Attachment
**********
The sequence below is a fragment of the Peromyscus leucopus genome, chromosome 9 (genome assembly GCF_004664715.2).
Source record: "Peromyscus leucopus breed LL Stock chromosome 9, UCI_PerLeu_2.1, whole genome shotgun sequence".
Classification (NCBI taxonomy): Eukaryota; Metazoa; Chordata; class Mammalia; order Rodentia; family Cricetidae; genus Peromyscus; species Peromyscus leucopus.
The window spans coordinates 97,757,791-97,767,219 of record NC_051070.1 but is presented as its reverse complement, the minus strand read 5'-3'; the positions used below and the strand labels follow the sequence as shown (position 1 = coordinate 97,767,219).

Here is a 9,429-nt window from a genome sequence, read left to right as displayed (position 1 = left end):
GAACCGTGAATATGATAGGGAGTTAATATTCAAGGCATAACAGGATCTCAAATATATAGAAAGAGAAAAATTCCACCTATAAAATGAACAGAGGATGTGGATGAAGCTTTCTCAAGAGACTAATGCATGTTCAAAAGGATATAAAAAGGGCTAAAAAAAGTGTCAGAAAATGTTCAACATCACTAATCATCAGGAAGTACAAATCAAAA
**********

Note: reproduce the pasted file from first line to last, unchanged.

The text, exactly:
The sequence below is a fragment of the Peromyscus leucopus genome, chromosome 9 (genome assembly GCF_004664715.2).
Source record: "Peromyscus leucopus breed LL Stock chromosome 9, UCI_PerLeu_2.1, whole genome shotgun sequence".
Classification (NCBI taxonomy): Eukaryota; Metazoa; Chordata; class Mammalia; order Rodentia; family Cricetidae; genus Peromyscus; species Peromyscus leucopus.
The window spans coordinates 97,757,791-97,767,219 of record NC_051070.1 but is presented as its reverse complement, the minus strand read 5'-3'; the positions used below and the strand labels follow the sequence as shown (position 1 = coordinate 97,767,219).

Here is a 9,429-nt window from a genome sequence, read left to right as displayed (position 1 = left end):
GAACCGTGAATATGATAGGGAGTTAATATTCAAGGCATAACAGGATCTCAAATATATAGAAAGAGAAAAATTCCACCTATAAAATGAACAGAGGATGTGGATGAAGCTTTCTCAAGAGACTAATGCATGTTCAAAAGGATATAAAAAGGGCTAAAAAAAGTGTCAGAAAATGTTCAACATCACTAATCATCAGGAAGTACAAATCAAAA